One of the most important factors in the UK energy sector and wider industry’s transition to net zero is long-term policy certainty. To drive the investment needed to really create long-term, sustainable, green jobs and bring manufacturing supply chains for heat pumps and other technologies to the UK, industry and investors need to be confident that there is long-term demand that they can rely on. Boom and bust cycles in areas such as energy efficiency have proved detrimental to efforts to decarbonise homes in the past and have really cooled investor confidence in the sector.

It is also important that we learn lessons from schemes that have proven difficult to implement, such as the Green Deal and the Green Homes Grant voucher scheme. We know how to create major schemes that deliver real outcomes at scale. E.ON is often involved in the schemes that work. We must learn from and expand them instead of trying to recreate the wheel.

Most importantly, the government should publish its Heat and Buildings Strategy and the Treasury’s Net Zero Review as soon as possible – and they should be honest and ambitious. Then we can begin to see a roadmap to tackling some of these bigger challenges.

  1. How are current schemes such as Affordable Warmth for insulating homes better performing in practice? What else is needed to create the shift to low-carbon heating? Are there enough engineers to install and maintain the new technologies?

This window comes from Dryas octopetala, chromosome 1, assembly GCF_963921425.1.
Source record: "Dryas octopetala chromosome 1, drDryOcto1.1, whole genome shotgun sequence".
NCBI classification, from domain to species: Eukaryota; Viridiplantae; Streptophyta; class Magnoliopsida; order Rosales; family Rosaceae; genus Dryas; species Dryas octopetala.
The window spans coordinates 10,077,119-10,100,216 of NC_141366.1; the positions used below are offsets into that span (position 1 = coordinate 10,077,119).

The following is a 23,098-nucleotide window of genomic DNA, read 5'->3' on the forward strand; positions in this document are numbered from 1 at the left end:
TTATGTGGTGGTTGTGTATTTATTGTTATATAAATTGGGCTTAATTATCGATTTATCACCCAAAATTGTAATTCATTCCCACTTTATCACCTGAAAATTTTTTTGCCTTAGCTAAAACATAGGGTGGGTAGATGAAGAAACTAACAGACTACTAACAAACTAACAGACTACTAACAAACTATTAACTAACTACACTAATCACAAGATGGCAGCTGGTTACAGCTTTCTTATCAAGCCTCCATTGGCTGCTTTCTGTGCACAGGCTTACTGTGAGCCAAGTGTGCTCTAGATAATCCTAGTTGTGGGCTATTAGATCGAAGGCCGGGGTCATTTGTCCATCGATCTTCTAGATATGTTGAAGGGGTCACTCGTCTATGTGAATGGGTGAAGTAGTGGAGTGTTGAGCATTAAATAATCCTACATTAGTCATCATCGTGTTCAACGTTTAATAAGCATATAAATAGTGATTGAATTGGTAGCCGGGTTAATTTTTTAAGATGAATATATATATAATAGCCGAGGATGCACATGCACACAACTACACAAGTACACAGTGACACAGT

Installation numbers for energy efficiency schemes such as ECO have suffered in recent years owing to boom and bust in funding. We are pleased to see the government boosting the ECO 4 fund to £1 billion for 2022. The problem is that funding really only exists to help the poorest households. That is the right place to start because the transition to net zero has to work for, and serve everyone. That is exactly why we need schemes designed to support low to middle income households, too.

Brexit and COVID-19 have had detrimental impacts on installer numbers for energy efficiency measures and, looking ahead to the mass roll-out of heat pumps, it is clear that more thought needs to go into developing the skills base. There are currently fewer than 1,000 qualified heat-pump installers in the UK, but the Heat Pump Association (HPA) estimates that we will need more than 25,000 installers by 2028 to meet the government’s target of 600,000 installations per year. That is a twenty-five-fold increase in less than seven years.